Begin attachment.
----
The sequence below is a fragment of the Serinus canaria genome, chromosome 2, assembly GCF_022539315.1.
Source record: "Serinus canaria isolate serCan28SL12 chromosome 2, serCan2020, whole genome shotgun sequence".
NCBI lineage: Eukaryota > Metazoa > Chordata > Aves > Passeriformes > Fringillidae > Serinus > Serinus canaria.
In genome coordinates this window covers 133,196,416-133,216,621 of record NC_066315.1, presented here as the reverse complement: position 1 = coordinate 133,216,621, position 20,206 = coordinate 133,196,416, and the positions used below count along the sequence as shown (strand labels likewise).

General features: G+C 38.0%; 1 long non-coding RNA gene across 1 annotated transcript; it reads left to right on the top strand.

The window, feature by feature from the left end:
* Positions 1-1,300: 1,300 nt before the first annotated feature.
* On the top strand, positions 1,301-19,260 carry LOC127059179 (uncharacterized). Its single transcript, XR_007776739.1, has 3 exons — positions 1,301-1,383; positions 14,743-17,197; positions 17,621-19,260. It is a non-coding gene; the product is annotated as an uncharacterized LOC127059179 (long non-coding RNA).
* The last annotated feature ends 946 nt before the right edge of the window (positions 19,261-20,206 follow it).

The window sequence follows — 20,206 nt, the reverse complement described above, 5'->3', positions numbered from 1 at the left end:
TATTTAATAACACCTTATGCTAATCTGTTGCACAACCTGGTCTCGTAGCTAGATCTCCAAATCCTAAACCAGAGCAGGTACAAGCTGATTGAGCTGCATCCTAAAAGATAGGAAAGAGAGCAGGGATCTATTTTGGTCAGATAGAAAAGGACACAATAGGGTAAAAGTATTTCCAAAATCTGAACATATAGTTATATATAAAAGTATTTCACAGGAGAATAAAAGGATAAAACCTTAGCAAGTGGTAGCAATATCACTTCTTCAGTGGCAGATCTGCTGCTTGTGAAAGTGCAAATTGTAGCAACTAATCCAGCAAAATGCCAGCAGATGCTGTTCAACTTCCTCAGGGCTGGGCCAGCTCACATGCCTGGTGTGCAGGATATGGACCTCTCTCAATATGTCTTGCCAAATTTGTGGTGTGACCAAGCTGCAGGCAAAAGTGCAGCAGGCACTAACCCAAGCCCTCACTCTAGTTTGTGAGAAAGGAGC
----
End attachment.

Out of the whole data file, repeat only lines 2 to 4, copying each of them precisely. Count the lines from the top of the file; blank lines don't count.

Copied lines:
Source record: "Serinus canaria isolate serCan28SL12 chromosome 2, serCan2020, whole genome shotgun sequence".
NCBI lineage: Eukaryota > Metazoa > Chordata > Aves > Passeriformes > Fringillidae > Serinus > Serinus canaria.
In genome coordinates this window covers 133,196,416-133,216,621 of record NC_066315.1, presented here as the reverse complement: position 1 = coordinate 133,216,621, position 20,206 = coordinate 133,196,416, and the positions used below count along the sequence as shown (strand labels likewise).